Computer named Watson challenges human intelligence
The show featured Ken Jennings, who had the most games won in succession with 74, and Brad Rutter, who was, at the time of taping, the only undefeated contestant in the shows history, in a tournament filmed and televised in mid-February.
The matches were conducted over a course of three days and the format was a two-game total point exhibition match.
So what does this all mean? Should we be nervous of Watson’s achievement, or should we embrace it?
The defeat is a massive step ahead for AI, finally showing us that computers may be able to understand the complex syntax and extra-lingual components of human language very soon.
One of the downfalls of AI is that it has great difficulty processing human verbal language very well because of the nuances and sarcasm and double-meanings that we fail to notice in everyday speech.
Watson instead had a .txt file sent to it at the very same moment that Jennings and Rutter had the questions verbally read to them by Alex Trebek, and incorporated statistical algorithms based on its complex connection of servers that have a memory capacity nearly 14,000 gigabytes of stored information about various inputted knowledge to arrive at the most probable answer.
Are humans in Jeopardy of artificial intelligence (AI) one day being able to outthink us?
I do not personally see how having advanced AI poses as an immediate threat on our humanity.
But I stick to Oberg’s dictum wih this prediction, keeping an open mind, but not so open to believe everything. Look at how fast Internet went from dial-up to becoming lightning fast and able to be handled by mobile cell phones. Just over a decade.
And when I use the term “outthink’” I should clarify that computers are simply retrieval machines full of information that we as humans put into them about our world and discoveries.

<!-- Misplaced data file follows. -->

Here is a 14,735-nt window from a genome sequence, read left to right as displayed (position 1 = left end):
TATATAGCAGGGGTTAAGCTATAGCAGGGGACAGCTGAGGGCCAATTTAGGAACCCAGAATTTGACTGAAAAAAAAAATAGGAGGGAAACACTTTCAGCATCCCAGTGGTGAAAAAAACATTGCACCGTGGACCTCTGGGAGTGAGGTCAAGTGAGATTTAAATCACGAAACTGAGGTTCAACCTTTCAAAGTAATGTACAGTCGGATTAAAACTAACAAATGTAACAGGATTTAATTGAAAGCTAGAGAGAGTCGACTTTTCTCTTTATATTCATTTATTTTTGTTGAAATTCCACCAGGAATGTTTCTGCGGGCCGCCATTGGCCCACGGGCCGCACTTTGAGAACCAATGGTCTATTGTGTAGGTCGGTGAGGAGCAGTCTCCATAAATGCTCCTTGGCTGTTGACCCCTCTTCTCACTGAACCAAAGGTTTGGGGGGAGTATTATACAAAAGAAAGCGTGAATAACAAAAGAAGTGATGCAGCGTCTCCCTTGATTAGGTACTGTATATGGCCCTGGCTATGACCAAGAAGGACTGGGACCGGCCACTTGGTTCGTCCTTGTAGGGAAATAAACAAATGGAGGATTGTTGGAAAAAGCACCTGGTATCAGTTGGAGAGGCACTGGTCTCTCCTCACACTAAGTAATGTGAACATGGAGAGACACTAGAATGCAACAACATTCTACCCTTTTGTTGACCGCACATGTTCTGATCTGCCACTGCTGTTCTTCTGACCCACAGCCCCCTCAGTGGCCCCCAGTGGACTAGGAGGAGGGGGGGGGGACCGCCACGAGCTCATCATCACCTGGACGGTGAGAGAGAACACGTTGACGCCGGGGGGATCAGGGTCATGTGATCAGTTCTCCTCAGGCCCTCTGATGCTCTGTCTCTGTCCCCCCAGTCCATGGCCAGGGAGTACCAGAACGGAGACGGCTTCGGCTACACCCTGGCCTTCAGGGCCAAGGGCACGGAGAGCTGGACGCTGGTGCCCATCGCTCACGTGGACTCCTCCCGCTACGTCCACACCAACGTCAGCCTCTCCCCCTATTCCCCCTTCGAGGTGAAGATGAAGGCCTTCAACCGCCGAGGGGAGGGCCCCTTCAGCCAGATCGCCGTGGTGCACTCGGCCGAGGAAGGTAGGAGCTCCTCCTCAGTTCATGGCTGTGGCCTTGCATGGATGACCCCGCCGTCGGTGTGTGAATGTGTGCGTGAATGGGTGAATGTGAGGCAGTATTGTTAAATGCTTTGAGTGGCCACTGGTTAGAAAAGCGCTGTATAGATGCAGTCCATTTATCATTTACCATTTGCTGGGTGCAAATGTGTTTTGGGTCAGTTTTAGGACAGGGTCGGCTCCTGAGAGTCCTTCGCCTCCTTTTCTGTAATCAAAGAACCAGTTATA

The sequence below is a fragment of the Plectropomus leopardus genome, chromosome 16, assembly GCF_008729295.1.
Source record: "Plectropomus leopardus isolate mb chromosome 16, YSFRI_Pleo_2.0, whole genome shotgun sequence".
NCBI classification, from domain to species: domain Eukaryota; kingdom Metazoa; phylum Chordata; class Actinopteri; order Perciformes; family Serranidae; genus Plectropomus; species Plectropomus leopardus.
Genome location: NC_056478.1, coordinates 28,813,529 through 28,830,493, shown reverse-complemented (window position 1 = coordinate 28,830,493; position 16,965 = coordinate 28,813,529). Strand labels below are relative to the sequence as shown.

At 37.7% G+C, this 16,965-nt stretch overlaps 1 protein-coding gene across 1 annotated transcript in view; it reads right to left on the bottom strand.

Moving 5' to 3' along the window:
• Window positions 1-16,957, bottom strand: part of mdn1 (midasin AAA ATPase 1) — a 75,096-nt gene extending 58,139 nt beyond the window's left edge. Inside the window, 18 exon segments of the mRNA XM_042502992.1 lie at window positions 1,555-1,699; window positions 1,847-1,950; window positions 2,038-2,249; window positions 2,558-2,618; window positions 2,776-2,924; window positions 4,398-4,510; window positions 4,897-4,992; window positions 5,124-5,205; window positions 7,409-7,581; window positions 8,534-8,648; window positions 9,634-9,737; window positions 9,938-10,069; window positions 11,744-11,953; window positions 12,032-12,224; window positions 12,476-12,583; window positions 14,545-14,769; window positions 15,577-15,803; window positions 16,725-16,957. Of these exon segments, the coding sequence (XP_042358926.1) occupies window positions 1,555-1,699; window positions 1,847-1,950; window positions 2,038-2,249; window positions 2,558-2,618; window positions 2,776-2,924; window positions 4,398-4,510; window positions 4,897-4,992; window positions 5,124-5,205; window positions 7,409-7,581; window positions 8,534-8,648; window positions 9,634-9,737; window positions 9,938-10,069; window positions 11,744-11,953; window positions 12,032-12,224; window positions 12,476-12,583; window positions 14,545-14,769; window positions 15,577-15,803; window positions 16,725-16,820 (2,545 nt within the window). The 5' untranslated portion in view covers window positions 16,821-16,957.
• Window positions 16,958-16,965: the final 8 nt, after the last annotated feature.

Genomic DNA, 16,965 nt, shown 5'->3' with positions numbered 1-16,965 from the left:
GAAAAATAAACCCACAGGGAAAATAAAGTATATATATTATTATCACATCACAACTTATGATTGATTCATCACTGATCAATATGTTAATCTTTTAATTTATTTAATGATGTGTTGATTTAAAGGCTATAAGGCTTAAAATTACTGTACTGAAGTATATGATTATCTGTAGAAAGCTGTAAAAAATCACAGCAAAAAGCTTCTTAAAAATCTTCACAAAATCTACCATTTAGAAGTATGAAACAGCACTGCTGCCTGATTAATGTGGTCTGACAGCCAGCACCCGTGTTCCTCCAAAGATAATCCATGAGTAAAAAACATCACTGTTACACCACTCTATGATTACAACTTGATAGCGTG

When you enter a complex mathematical problem into Microsoft’s calculator accessory, the computer isn’t thinking of the answer, at least not in the respect of how a human would.
If you want to argue that computers do think, you would have to redefine the term so it bears the clear distinction between human thought and “computer thought”.
Human thought is a precious gift. It enables us to rationalize and reason. It’s what sets us apart from the plants and animals, and for the moment, the computers.
Could computers one day reach our intellect and reach the ability to rationalize and reason about ideas and theories?
Although the evidence is scant, Thomas J. Watson himself (the very man who Watson is named after) was quoted as saying he “think(s) there is a world market for maybe five computers.”
So I hypothesize “of course” (to avoid running the risk of sounding conservative).
But will we reach this soon? It’s all relative.
One hundred years is soon, depending on what you’re talking about, and when it comes to computer AI, considering how fast we’re progressing, but keeping in mind the current limits of computer “understanding” and “thinking” I think AI has a lot of work to do as of now.
Each breakthrough for AI is a piece of the massive puzzle that is the eventual event of AI “outthinking” humans. So it’s a long journey yet.
Speculation about the limits and possibilities of robotics and AI should always be in accordance to Oberg’s dictum, and not based on current trends and limitations.
To illustrate this, how do you think Alexander Graham Bell would react if you placed an iPhone 4 in his hand?
He would probably denounce the impossibilities of wireless telephone service and you’d look like a first-class lunatic. Keep an open mind, but not so open your brains fall out.